Bollywood Boosting Tourism?

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A still from Vidhu Vinod Chopra’s Mission Kashmir

Cinema is one of the most potent mediums of promoting culture, but Bollywood has used Kashmir either for its scenic beauty or to create an enemy centric ultra-nationalistic portrait of the embattled state among the Indian cinemagoers. SHAMS IRFAN goes down the memory lane tracing the Bollywood Kashmir motifs.

Bollywood films shot in Kashmir often generates interest among Indian audiences to visit the place and explore the virgin locales shown on silver screen for themselves, giving a boost to the tourism industry in the state.

For decades the beautiful landscapes of Kashmir provided perfect backgrounds for shooting romantic songs and sequences for some of the biggest blockbusters of Bollywood. Till recent times the post card sized photographs of tall Kashmiri poplar trees lining the Narbal road decorated many drawing rooms in Indian homes, thanks to famous number pukaarta chala hoon main galli galli bahaar ki, picturised on Biswajeet driving his trademark Willys Jeep through it while chasing beautiful Asha Parekh in 1965 musical hit Mere Sanam.

Or the wild boy of Bollywood Shammi Kapoor singing yeh chand sa roshan chehra on a flower decorated Shikara to lure Sharmila Tagore in 1964 super hit film Kashmir Ki Kali, made both Dal Lake and Shikara synonymous with Kashmir culture for Indian audiences. But after the armed uprising in Kashmir in 1989, the same Shikara was blown into pieces (Mission Kashmir) by Indian filmmakers trying to milk the conflict for commercial success.

During 1990s Kashmir was virtually shut down for Indian visitors. According to data available with Jammu and Kashmir state tourism department, in 1988 the number of Indian tourists who visited Kashmir were 6,62,097 while 59,938 foreigners visited the valley in the same year. But during the peak years of militancy in Kashmir in 1993 not even a single tourist from India visited the valley while the number of foreigner tourists always remained in four digits. In 1994, 1995 and 1996 only 500, 322 and 375 Indian tourists visited Kashmir respectively.

But in an attempt to woo Indian audiences with a new brand of celluloid patriotism filmmakers revisited Kashmir from an emotional theme. And Mani Ratnam’s Roja (1992) was one of the first few Bollywood films to use Kashmir conflict as a backdrop. The film originally made in Tamil was premiered in Chennai on August 15, 1992; it became a runaway success after it was dubbed in Hindi for the Bollywood audience. Apart from A R Rehman’s mesmerising music, Roja had the perfect dose of over-the-top jingoism as it tells a semi-believable story about a Tamil cryptographer (Arvind Swamy) who is sent to Kashmir on an undercover assignment and is kidnapped by militants. His wife (Madhoo) struggles hard to get him released from the militants who demand the separation of Kashmir from India and the release of their leader from custody. To serve the front bench audiences Mani Ratnam makes his protagonist risk his life to save the Indian flag from being burned down by the militants.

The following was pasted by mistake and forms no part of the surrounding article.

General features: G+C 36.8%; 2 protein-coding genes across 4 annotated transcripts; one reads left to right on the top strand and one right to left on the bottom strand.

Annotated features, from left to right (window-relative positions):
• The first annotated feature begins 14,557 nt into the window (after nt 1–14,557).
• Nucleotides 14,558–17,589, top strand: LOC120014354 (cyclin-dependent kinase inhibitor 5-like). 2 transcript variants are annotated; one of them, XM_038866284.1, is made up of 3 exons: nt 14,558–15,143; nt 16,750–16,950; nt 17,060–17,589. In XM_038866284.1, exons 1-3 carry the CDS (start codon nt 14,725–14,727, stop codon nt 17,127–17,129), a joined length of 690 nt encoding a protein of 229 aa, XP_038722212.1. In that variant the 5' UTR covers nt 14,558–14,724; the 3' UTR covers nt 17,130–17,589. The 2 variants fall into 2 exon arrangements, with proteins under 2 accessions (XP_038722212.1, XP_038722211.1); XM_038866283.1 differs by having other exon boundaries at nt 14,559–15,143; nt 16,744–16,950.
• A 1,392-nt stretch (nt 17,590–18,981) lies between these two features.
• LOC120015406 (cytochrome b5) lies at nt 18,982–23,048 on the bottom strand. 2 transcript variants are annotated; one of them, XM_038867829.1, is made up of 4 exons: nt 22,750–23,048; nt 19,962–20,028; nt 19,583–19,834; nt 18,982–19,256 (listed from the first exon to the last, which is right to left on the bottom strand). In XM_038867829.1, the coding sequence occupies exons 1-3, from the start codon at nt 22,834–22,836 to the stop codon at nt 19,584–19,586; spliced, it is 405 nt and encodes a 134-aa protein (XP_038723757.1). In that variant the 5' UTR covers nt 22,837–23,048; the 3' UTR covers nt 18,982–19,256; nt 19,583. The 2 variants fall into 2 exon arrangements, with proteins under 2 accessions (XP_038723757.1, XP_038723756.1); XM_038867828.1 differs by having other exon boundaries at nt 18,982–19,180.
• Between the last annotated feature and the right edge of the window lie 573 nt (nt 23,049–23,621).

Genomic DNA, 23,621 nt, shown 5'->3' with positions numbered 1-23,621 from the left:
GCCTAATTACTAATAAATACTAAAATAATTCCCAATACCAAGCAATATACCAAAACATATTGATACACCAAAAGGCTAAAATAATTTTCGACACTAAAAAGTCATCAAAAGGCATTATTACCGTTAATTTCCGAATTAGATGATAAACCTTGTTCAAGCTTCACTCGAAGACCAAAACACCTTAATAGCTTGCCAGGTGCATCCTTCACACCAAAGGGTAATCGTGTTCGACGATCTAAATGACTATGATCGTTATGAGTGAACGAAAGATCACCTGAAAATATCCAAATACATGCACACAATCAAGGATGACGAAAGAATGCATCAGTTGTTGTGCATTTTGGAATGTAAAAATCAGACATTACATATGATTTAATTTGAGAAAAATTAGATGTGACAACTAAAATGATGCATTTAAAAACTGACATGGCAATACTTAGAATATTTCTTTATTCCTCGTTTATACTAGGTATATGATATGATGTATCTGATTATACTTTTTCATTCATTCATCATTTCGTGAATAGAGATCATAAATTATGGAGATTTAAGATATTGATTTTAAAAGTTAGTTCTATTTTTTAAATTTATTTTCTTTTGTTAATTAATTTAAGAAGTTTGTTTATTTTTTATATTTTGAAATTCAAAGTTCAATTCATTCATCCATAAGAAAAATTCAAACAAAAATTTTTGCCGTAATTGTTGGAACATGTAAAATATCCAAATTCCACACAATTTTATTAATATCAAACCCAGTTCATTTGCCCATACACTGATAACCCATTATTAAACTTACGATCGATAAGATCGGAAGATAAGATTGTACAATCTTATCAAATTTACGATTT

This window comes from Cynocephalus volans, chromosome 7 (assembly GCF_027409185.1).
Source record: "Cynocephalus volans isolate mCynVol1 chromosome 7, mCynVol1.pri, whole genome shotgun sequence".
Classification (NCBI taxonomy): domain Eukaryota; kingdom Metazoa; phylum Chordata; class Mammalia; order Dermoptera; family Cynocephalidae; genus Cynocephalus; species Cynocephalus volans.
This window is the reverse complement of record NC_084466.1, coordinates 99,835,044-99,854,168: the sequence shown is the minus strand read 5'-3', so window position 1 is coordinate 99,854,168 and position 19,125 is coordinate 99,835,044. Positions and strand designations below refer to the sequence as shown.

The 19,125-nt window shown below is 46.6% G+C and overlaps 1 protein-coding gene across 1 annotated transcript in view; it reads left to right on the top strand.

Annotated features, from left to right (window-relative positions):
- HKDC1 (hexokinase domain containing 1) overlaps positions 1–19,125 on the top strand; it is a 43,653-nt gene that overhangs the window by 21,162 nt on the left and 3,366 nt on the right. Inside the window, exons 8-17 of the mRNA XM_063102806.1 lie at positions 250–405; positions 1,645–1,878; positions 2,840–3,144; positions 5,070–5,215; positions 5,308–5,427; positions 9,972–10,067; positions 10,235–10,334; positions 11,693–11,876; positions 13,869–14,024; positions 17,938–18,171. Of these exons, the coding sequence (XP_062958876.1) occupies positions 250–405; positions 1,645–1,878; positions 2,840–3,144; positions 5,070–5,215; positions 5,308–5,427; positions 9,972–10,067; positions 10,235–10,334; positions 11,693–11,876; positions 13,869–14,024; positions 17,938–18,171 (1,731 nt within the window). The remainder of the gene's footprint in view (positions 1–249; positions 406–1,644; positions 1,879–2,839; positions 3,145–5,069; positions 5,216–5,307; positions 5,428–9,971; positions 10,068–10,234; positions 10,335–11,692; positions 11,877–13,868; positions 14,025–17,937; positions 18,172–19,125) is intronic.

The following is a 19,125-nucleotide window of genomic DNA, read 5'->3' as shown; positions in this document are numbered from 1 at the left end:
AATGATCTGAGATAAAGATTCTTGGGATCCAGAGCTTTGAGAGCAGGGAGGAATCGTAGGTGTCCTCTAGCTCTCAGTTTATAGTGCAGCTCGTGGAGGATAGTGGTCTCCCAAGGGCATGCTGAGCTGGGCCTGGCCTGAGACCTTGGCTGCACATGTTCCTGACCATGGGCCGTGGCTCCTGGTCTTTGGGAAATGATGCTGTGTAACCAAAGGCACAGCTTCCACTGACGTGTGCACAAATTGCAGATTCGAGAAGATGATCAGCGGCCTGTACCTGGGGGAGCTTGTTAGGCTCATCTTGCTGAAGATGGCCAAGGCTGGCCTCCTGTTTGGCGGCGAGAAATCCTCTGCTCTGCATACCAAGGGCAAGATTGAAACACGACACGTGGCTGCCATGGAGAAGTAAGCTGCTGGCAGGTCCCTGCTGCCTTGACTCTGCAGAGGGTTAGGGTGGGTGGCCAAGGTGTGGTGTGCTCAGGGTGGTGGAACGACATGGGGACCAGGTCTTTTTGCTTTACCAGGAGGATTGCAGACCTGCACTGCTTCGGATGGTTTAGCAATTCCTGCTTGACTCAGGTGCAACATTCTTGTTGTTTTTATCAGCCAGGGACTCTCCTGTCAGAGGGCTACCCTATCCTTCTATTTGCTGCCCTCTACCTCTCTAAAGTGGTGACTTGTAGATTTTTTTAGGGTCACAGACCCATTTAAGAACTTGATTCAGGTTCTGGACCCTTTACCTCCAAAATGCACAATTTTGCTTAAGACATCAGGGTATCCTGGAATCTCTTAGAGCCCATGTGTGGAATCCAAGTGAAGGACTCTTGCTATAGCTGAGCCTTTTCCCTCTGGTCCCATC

The movie had shades of the kidnapping of an Indian Oil Corporation (IOC) executive and references to the swap under which Rubaiya Sayed, daughter of then home minister of India, Mufti Mohammed Sayed, was freed in exchange for five jailed militants of the Jammu and Kashmir Liberation Front (JKLF).

Following Roja’s success at the box-office, producers played the Kashmir theme from different, sometimes semi-informed and awkward angles. The films included Gunahghar, Diljalay and Zor. They had, variously, focused and indirect references to the Kashmir crisis. Following in their footsteps was another celluloid child of the crisis, Anghar Wadi Kashmir, which was never released.

Another film that made national headlines was director Mukul Anand’s Dus. The big budget film had as its setting, the revered Chrar-e-Sharief Township, which was destroyed in May 1994 following a prolonged standoff between the Indian army and besieged militants led by the Pakistani Mast Gul.

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